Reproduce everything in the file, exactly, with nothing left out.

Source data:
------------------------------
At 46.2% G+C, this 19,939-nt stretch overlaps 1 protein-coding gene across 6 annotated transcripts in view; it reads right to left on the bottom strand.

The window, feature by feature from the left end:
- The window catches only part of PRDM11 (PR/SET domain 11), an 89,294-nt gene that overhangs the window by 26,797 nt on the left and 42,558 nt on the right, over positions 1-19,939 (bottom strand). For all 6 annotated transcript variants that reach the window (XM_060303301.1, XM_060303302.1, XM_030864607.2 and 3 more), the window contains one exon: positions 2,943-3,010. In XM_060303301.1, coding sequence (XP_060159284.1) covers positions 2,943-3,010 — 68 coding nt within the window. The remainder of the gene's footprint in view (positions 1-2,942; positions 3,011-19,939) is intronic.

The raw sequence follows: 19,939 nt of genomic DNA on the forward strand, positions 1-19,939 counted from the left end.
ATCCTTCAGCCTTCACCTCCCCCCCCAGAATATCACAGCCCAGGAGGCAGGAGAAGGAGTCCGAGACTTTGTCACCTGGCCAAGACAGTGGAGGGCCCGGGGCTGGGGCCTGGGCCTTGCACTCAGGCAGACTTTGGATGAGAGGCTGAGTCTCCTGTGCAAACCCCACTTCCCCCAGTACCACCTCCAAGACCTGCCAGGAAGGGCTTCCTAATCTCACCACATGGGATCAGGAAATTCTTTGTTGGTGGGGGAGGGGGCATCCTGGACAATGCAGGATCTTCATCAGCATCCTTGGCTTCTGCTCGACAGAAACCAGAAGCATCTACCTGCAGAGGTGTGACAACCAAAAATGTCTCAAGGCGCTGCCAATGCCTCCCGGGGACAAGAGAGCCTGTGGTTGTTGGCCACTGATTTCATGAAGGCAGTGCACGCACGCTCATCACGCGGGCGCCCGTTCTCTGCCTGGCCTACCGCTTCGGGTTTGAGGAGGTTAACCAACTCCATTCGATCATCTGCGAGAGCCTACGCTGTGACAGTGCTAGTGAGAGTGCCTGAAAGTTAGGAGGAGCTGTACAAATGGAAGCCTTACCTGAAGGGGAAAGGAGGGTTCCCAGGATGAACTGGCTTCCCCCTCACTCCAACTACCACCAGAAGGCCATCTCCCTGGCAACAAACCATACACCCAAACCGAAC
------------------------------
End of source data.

At 46.2% G+C, this 19,939-nt stretch overlaps 1 protein-coding gene across 6 annotated transcripts in view; it reads right to left on the bottom strand.

The window, feature by feature from the left end:
- The window catches only part of PRDM11 (PR/SET domain 11), an 89,294-nt gene that overhangs the window by 26,797 nt on the left and 42,558 nt on the right, over positions 1-19,939 (bottom strand). For all 6 annotated transcript variants that reach the window (XM_060303301.1, XM_060303302.1, XM_030864607.2 and 3 more), the window contains one exon: positions 2,943-3,010. In XM_060303301.1, coding sequence (XP_060159284.1) covers positions 2,943-3,010 — 68 coding nt within the window. The remainder of the gene's footprint in view (positions 1-2,942; positions 3,011-19,939) is intronic.

The raw sequence follows: 19,939 nt of genomic DNA on the forward strand, positions 1-19,939 counted from the left end.
ATCCTTCAGCCTTCACCTCCCCCCCCAGAATATCACAGCCCAGGAGGCAGGAGAAGGAGTCCGAGACTTTGTCACCTGGCCAAGACAGTGGAGGGCCCGGGGCTGGGGCCTGGGCCTTGCACTCAGGCAGACTTTGGATGAGAGGCTGAGTCTCCTGTGCAAACCCCACTTCCCCCAGTACCACCTCCAAGACCTGCCAGGAAGGGCTTCCTAATCTCACCACATGGGATCAGGAAATTCTTTGTTGGTGGGGGAGGGGGCATCCTGGACAATGCAGGATCTTCATCAGCATCCTTGGCTTCTGCTCGACAGAAACCAGAAGCATCTACCTGCAGAGGTGTGACAACCAAAAATGTCTCAAGGCGCTGCCAATGCCTCCCGGGGACAAGAGAGCCTGTGGTTGTTGGCCACTGATTTCATGAAGGCAGTGCACGCACGCTCATCACGCGGGCGCCCGTTCTCTGCCTGGCCTACCGCTTCGGGTTTGAGGAGGTTAACCAACTCCATTCGATCATCTGCGAGAGCCTACGCTGTGACAGTGCTAGTGAGAGTGCCTGAAAGTTAGGAGGAGCTGTACAAATGGAAGCCTTACCTGAAGGGGAAAGGAGGGTTCCCAGGATGAACTGGCTTCCCCCTCACTCCAACTACCACCAGAAGGCCATCTCCCTGGCAACAAACCATACACCCAAACCGAAC